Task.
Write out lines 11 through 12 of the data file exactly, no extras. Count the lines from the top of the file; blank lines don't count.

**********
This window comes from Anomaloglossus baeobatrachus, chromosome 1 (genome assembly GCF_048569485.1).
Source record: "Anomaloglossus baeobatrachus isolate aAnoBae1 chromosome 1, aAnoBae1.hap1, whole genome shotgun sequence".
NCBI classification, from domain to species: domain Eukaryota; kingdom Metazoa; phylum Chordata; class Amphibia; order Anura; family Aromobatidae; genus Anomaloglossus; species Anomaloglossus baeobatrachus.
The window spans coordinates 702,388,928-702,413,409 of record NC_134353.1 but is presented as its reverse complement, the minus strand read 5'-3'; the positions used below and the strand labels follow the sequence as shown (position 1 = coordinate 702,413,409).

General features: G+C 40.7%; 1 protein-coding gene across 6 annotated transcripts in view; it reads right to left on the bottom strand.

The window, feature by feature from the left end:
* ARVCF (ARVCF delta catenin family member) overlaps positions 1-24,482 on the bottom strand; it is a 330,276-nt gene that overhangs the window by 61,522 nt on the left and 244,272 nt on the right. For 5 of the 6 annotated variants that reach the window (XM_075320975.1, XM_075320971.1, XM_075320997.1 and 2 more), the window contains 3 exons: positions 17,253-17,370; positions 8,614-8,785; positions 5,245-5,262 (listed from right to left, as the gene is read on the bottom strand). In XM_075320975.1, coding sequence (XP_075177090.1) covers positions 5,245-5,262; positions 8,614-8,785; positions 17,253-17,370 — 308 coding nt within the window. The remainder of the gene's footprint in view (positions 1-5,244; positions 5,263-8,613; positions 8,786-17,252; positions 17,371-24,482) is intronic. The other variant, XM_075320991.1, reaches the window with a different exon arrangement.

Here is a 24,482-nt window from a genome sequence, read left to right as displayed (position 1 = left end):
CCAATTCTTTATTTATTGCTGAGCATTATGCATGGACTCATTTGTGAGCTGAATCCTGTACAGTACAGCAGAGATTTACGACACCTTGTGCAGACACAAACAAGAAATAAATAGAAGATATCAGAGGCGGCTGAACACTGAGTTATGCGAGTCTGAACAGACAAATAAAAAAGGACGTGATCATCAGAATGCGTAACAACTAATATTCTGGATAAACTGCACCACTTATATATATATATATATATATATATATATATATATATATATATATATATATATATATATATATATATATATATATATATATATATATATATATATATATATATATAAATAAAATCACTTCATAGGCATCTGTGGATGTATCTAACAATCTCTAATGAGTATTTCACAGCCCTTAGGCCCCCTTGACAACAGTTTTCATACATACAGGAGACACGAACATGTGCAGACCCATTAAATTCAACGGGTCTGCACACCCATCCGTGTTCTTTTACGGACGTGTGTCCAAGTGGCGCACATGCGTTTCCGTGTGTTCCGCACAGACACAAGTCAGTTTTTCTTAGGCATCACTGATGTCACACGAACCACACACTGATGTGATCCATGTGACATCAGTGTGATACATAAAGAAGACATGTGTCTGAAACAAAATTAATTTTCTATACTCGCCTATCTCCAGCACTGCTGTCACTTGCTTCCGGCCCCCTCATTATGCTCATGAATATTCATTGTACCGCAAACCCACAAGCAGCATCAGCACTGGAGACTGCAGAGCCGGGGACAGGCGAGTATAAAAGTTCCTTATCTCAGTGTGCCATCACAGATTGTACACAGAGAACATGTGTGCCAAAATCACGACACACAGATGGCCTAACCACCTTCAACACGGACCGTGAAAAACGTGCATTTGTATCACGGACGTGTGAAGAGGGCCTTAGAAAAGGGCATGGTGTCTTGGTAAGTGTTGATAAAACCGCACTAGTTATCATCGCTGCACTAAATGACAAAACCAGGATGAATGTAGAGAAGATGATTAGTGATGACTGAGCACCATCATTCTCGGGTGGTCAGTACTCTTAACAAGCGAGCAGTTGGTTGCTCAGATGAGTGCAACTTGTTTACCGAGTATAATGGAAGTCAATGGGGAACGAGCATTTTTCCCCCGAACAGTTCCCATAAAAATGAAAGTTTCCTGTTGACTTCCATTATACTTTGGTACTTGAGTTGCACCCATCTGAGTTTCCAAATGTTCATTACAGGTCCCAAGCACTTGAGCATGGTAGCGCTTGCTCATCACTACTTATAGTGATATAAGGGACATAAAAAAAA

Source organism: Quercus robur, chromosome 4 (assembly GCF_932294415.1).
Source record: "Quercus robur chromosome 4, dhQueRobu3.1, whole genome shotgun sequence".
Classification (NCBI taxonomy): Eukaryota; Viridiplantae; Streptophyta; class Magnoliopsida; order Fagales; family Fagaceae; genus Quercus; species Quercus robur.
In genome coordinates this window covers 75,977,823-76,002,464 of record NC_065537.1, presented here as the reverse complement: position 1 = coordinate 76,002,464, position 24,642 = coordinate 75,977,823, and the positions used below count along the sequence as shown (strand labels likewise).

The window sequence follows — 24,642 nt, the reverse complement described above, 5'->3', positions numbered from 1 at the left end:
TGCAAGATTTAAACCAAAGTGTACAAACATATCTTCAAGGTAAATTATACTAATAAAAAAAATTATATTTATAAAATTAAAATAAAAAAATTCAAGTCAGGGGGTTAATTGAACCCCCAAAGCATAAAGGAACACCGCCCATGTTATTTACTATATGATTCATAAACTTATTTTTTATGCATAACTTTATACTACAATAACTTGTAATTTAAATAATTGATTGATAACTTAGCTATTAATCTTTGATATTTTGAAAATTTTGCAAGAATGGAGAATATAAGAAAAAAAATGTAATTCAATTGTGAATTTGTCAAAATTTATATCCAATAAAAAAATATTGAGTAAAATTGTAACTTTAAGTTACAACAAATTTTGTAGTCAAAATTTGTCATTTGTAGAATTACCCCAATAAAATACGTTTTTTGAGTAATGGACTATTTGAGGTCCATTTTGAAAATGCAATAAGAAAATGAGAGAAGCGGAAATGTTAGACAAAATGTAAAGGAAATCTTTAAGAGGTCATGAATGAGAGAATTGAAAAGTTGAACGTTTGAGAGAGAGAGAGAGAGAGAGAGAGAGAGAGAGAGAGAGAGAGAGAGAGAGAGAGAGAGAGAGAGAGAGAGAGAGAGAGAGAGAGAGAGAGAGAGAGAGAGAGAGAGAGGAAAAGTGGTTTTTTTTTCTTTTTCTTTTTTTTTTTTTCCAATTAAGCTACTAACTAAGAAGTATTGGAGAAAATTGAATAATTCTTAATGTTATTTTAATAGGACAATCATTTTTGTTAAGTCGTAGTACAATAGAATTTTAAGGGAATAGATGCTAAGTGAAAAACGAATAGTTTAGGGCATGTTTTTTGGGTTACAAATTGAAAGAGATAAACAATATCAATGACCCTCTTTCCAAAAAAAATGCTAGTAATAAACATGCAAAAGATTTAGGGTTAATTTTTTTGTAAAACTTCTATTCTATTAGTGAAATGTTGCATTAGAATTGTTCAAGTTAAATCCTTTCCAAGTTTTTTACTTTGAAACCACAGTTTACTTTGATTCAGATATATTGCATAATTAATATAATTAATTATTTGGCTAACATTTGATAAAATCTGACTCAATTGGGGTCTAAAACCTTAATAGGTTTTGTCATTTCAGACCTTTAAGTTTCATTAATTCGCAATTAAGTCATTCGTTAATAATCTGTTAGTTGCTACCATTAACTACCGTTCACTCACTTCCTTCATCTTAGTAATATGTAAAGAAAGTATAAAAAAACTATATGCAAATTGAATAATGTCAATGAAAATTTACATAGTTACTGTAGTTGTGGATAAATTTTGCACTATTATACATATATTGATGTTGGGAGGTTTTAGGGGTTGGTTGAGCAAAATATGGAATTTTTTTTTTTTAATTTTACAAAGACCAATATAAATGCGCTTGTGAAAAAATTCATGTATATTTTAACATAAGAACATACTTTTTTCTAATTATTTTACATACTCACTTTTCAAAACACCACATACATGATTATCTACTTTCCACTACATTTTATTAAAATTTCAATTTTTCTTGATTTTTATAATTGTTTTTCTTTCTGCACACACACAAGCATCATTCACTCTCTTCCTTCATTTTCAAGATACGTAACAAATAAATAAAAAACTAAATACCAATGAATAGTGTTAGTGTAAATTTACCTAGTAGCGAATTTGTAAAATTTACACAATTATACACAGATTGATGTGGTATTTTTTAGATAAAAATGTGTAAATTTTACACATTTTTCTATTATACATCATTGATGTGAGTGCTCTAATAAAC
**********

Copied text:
Source record: "Quercus robur chromosome 4, dhQueRobu3.1, whole genome shotgun sequence".
Classification (NCBI taxonomy): Eukaryota; Viridiplantae; Streptophyta; class Magnoliopsida; order Fagales; family Fagaceae; genus Quercus; species Quercus robur.